Date

6-2013

Degree Name

BS in Materials Engineering

Department

Materials Engineering Department

Advisor(s)

Katherine Chen

Abstract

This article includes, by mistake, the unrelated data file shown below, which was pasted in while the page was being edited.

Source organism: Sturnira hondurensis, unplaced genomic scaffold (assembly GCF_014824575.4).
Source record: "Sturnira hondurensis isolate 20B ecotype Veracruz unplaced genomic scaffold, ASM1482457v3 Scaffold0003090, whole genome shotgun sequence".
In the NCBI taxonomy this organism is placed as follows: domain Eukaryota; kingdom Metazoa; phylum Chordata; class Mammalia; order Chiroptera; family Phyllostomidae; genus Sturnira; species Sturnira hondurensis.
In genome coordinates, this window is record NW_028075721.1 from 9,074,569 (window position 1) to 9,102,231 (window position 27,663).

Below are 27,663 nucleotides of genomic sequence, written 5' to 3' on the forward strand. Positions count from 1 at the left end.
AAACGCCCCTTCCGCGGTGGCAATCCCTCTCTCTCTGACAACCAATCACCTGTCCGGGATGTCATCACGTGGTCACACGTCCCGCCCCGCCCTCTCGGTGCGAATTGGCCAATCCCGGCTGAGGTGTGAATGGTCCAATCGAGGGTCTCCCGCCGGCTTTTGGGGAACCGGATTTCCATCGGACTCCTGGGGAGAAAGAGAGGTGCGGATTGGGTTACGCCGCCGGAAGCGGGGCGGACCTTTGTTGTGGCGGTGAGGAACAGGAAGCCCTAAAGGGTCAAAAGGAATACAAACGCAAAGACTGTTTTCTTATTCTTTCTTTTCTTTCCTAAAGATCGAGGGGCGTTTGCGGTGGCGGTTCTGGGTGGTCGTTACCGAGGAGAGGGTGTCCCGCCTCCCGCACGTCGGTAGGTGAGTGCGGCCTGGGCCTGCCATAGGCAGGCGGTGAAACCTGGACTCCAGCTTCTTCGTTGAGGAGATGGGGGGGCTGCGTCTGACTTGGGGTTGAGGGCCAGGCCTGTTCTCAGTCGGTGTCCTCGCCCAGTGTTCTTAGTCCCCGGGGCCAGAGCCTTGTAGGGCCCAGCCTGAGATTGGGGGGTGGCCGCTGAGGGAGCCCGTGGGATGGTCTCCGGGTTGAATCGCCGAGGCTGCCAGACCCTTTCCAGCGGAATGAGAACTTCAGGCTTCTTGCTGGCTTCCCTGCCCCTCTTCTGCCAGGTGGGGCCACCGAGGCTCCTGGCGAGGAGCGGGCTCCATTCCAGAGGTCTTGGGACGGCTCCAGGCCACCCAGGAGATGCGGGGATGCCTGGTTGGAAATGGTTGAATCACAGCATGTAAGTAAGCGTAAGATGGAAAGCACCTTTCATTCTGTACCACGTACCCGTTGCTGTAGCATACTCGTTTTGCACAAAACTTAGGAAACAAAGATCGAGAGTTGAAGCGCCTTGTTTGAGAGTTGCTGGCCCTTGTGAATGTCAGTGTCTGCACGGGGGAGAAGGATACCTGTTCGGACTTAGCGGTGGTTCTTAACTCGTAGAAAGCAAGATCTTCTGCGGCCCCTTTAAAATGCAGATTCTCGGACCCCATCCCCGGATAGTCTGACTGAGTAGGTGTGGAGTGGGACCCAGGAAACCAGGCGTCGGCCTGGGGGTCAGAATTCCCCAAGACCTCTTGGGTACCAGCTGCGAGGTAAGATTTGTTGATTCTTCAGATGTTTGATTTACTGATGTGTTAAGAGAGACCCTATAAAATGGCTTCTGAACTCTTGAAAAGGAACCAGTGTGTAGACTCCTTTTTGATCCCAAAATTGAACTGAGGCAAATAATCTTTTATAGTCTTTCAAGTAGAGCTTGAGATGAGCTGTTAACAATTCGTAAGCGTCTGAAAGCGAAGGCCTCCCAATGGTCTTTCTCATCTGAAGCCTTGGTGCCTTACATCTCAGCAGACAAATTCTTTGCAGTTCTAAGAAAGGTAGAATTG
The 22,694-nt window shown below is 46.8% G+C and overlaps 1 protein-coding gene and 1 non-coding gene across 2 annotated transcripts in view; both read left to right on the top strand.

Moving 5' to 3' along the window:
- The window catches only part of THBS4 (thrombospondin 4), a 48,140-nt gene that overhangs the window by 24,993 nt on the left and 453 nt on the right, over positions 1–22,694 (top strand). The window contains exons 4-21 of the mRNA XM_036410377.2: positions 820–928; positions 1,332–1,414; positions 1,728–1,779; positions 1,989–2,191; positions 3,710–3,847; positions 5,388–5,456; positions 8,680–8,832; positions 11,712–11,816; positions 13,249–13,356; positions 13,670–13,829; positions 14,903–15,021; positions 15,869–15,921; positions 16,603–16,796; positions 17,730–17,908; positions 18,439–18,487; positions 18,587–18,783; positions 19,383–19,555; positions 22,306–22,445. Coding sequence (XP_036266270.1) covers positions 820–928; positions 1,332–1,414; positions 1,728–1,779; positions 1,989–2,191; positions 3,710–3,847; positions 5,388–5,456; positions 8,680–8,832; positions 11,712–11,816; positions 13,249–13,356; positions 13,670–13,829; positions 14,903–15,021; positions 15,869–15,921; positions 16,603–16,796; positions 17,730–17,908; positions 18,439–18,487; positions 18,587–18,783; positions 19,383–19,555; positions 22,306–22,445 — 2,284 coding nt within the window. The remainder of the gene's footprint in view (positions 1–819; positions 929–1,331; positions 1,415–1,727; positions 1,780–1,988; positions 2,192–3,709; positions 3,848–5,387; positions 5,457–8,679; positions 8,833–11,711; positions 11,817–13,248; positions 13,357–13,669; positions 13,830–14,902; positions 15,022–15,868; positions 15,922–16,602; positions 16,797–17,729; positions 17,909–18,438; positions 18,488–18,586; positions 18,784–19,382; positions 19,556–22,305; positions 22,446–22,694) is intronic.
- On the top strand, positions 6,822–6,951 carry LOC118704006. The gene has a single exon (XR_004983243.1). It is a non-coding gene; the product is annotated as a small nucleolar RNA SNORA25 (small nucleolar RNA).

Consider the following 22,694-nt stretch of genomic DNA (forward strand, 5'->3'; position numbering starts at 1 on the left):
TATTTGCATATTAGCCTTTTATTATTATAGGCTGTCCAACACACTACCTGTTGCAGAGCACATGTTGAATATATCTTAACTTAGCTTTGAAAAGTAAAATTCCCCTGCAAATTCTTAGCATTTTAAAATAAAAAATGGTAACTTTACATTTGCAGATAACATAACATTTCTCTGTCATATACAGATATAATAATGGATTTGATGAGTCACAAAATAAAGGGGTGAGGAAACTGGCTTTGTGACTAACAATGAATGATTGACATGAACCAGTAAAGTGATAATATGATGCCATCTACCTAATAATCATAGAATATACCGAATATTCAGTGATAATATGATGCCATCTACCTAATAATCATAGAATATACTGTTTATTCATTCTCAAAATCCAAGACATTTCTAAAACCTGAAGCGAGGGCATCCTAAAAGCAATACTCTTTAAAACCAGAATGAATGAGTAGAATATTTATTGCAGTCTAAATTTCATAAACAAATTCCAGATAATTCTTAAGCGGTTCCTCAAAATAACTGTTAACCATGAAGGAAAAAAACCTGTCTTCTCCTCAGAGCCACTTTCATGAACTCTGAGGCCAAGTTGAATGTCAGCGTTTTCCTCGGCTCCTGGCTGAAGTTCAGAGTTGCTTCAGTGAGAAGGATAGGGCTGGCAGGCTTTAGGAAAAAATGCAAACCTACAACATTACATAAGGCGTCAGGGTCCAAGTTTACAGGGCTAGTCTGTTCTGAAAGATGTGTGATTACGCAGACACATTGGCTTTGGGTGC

An outdoor earth science museum exhibit was designed for the Exploration Station in Grover Beach, California, and will use the harvesting methods of fog as a clean water resource to educate children. The design of the exhibit has two parts: a 1 m x 1 m static Standard Fog collector for long term fog collection which rises 2 m off the ground, and a mobile six-panel display consisting of six different materials and structures of meshes, all of which could potentially be used in a large scale fog collection setting. The six-panel portion will present the children with a hands-on method of applying “fog” to different meshes and quantify the efficiency of each by measuring the amount of water collected in a trough while using qualitative observations of the collection process. The meshes were chosen during the design process using observational differences in attachment on the surface of the mesh (including droplet size and surface area), the rundown rate, and the final collection. The material types (polymers and steel) were tested with varying sizes of square, diamond and Raschel mesh. Qualitative results for the condensation of the water droplets for square steel and polyvinylchloride mesh showed a small diameter droplet size and high surface tension. The polypropylene Raschel mesh had larger drop size but the water did not bead, implying a lower surface tension. The differences in collection will allow children to see how small changes in design (i.e. material selection and mesh design) can yield large changes in outcome.

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